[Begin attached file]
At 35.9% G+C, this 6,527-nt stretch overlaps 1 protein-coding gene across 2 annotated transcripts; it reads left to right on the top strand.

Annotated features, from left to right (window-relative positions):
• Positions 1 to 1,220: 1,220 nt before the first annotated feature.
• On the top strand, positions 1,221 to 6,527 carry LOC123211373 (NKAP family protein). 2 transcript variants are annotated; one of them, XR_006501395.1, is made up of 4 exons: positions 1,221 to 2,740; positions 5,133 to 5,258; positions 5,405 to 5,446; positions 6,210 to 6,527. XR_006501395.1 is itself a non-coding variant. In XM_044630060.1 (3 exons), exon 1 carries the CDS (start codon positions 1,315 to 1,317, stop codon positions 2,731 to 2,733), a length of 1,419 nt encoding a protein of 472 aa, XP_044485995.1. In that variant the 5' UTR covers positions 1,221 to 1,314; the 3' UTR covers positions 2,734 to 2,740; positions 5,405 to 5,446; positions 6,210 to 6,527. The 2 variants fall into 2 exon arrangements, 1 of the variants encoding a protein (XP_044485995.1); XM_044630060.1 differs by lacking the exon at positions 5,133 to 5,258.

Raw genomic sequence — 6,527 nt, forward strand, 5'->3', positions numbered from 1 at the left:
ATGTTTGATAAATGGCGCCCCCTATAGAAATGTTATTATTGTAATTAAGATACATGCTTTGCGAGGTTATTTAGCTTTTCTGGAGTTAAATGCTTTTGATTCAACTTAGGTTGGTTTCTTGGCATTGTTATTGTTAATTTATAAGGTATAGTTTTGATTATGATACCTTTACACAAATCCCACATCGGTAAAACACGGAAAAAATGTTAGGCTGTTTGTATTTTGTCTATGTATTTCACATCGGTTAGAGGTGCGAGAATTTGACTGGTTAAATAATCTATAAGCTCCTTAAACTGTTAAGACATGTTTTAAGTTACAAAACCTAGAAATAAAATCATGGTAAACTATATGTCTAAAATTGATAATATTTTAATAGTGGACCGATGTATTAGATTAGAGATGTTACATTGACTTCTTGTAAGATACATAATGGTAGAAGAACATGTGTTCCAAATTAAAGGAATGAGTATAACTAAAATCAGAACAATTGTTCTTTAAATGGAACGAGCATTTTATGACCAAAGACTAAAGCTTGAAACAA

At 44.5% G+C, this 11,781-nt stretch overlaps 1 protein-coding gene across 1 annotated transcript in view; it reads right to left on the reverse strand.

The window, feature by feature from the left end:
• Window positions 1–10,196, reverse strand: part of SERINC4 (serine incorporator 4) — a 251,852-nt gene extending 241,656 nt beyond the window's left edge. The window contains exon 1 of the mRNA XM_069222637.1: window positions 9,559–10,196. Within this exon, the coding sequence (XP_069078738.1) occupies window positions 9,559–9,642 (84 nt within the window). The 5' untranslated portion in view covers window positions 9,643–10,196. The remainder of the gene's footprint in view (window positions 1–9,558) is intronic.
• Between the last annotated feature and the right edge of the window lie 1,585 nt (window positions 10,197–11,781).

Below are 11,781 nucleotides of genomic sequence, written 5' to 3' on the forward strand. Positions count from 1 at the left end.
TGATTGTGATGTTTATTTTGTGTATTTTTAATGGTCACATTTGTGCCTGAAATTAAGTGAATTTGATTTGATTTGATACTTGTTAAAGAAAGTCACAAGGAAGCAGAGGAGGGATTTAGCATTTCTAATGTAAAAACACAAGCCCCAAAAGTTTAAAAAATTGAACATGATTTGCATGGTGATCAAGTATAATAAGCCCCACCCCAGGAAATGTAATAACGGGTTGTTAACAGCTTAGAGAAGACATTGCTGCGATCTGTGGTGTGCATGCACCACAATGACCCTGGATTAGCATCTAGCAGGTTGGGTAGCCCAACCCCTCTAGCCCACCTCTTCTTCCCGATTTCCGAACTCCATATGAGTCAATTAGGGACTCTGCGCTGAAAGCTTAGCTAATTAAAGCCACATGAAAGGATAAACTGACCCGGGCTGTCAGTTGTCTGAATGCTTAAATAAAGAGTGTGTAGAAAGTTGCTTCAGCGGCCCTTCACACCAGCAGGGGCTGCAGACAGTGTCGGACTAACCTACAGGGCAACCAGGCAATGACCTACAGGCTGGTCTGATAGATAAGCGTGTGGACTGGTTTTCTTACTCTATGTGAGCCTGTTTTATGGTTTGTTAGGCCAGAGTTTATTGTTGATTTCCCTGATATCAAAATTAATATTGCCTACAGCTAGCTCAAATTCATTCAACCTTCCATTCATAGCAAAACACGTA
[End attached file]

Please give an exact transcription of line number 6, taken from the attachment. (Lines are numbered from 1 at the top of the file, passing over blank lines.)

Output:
ATGTTTGATAAATGGCGCCCCCTATAGAAATGTTATTATTGTAATTAAGATACATGCTTTGCGAGGTTATTTAGCTTTTCTGGAGTTAAATGCTTTTGATTCAACTTAGGTTGGTTTCTTGGCATTGTTATTGTTAATTTATAAGGTATAGTTTTGATTATGATACCTTTACACAAATCCCACATCGGTAAAACACGGAAAAAATGTTAGGCTGTTTGTATTTTGTCTATGTATTTCACATCGGTTAGAGGTGCGAGAATTTGACTGGTTAAATAATCTATAAGCTCCTTAAACTGTTAAGACATGTTTTAAGTTACAAAACCTAGAAATAAAATCATGGTAAACTATATGTCTAAAATTGATAATATTTTAATAGTGGACCGATGTATTAGATTAGAGATGTTACATTGACTTCTTGTAAGATACATAATGGTAGAAGAACATGTGTTCCAAATTAAAGGAATGAGTATAACTAAAATCAGAACAATTGTTCTTTAAATGGAACGAGCATTTTATGACCAAAGACTAAAGCTTGAAACAA